Advances in the quality of human life have caused a significant increase in consumption per capita, gross national product, and fuel consumption, all of which have negatively impacted the environment, in a variety of ways. For one part, air quality has been substantially affected by the mass production and consumption linked to global cities. “Since the beginning of the industrial revolution, humanity has caused a 40% augmentation in CO2 concentration”, cites The Washington Post. What is more, car traffic and residential energy consumptions have lead to a dramatic rise in particle pollution, which, added to CO2 emissions, often results in thick pollution clouds hovering over cities worldwide . This phenomenon has been particularly noticeable in China, the world’s number one polluting nation. Indeed, Beijing or even Shanghai have often had their sky completely clouded by pollution, an issue which the government has only begun to address in recent years. Another environmental sector impacted by global cities is water quality and climate. The combustion of fossil fuels has resulted in a heating of the atmosphere, which in turn increased evaporation levels and led to more rainfall, something epitomised by the recent wave of hurricanes in the Caribbean. Waste lands, industries and air impurities linked to global cities are sources of pollution that have caused rains to gain in acidity and water sources to become non consumable, thus endangering the surrounding fauna and flora and jeopardising humanity’s future access to water and crops. This destruction of our natural resources is also accompanied by their overuse : In this era of mass advertising and consumption, the average person now consumes twice as much as they did fifty years ago. Due to such consumption, should it be in water, manufactured goods, or even energy, one third of the planet’s natural resources have been used up in the past three decades. In the United States alone, only 4% of the original forests still remain, and 40% of the waterways have become undrinkable. Conscious consuming and recycling to avoid excess waste and destruction of natural resources are thus key points yet to be taken into account in city lifestyles.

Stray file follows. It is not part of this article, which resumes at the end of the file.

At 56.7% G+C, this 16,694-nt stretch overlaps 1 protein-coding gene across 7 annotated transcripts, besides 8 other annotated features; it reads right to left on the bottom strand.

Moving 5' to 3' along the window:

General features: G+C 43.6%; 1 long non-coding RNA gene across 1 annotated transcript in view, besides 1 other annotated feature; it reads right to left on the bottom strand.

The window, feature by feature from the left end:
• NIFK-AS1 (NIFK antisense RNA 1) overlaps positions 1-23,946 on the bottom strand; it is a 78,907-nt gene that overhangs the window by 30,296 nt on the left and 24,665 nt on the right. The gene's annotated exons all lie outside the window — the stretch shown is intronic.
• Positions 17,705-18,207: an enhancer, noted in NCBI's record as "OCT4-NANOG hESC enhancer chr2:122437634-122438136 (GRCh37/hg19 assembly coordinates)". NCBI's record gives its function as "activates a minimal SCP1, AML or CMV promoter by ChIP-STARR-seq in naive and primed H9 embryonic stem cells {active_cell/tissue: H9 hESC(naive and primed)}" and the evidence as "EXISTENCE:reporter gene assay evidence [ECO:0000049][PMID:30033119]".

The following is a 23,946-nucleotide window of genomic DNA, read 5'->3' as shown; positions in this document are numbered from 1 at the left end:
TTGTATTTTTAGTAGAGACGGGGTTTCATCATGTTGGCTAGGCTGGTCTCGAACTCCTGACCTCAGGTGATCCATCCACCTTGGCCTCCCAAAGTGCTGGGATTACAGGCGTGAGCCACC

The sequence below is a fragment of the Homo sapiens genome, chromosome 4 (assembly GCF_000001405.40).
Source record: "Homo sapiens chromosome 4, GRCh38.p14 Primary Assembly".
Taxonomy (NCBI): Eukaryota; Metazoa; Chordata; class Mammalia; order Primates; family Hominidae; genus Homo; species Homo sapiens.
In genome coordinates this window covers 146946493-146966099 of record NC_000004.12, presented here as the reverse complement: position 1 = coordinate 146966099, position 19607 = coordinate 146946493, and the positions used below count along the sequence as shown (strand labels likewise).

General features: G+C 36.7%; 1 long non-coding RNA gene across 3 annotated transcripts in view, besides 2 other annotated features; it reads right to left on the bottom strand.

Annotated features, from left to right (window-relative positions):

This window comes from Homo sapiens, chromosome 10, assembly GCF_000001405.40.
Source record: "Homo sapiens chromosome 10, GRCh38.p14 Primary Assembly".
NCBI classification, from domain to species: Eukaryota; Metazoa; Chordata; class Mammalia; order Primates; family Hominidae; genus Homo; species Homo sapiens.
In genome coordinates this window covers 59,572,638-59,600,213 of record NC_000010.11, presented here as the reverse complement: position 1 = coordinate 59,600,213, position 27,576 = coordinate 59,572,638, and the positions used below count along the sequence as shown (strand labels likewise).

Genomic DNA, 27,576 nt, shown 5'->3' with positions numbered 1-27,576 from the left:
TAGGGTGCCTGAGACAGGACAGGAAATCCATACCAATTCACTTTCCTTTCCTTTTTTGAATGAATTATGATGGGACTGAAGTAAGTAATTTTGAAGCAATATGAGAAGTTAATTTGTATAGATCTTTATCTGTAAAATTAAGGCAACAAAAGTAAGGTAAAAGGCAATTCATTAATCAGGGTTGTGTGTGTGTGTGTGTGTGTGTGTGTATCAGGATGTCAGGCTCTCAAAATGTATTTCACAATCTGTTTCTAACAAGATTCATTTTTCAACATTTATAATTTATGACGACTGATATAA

There are some positive notes, however. In recent years, authorities have taken steps to limit the ecological “footprint’’ of our society. In 1997, the Kyoto protocol to limit polluting emissions not only cleaned up the fouled air and water of Japan’s rust belt but also strengthened Japan’s economy, establishing its reputation as the premier manufacturer of pollution control equipment. More importantly, in 2015, representatives from 195 countries, including the two largest CO2 emitters China and USA, met together at the COP21 in Paris, and signed an historic climate deal. Although the current American president has recently pledged not to honour the agreement, its impact is predicted to be considerable, along with its ambitious aims. “I bet Donald Trump’s successor, should he be democrat or republican, will cancel his inconsiderate and counter-productive decision to withdraw from the Paris deal,” states a journalist from The Washington Post. As for now, the signatories of the Paris Deal are aiming to contain temperature increases compared to “pre industrial times’’ at below 2 degrees Celsius. In addition, they also commit to fostering low greenhouse gas emissions development, through, for example, an increased use of renewable energy. Renewable energy is considered to be one of the best solutions to the world’s environmental problems. Unlike more traditional energy sources such as coal and gas, they have a much lower impact on the environment and, most importantly, they are an infinite source of energy that will never deplete. Such sources include wind, solar, and hydraulic energies. In 2014, Denmark set a new world record for wind production, providing 39.1 percent of its overall electricity from wind energy. To top it off, the country seems well on track to meet its 2020 goal of making it 50% of its overall power. The popularization of electric vehicles and solar panels are also an important step forward when it comes to ecological progress.
As global population rapidly escalates, and particularly in global cities, it should seem inconceivable to maintain the destructive linear system of production currently in place. It is vital to think on the long run, and to set a sustainable lifestyle, without which mankind will rapidly be wiped off the surface of the planet. Mankind must adapt to its environment instead of attempting to subdue it. As Theodore Roosevelt once said: “Cherish these natural wonders, cherish the natural resources, cherish the history and romance as a sacred heritage, for your children and your children's children. Do not let selfish men or greedy interests skin your country of its beauty, its riches or its romance.”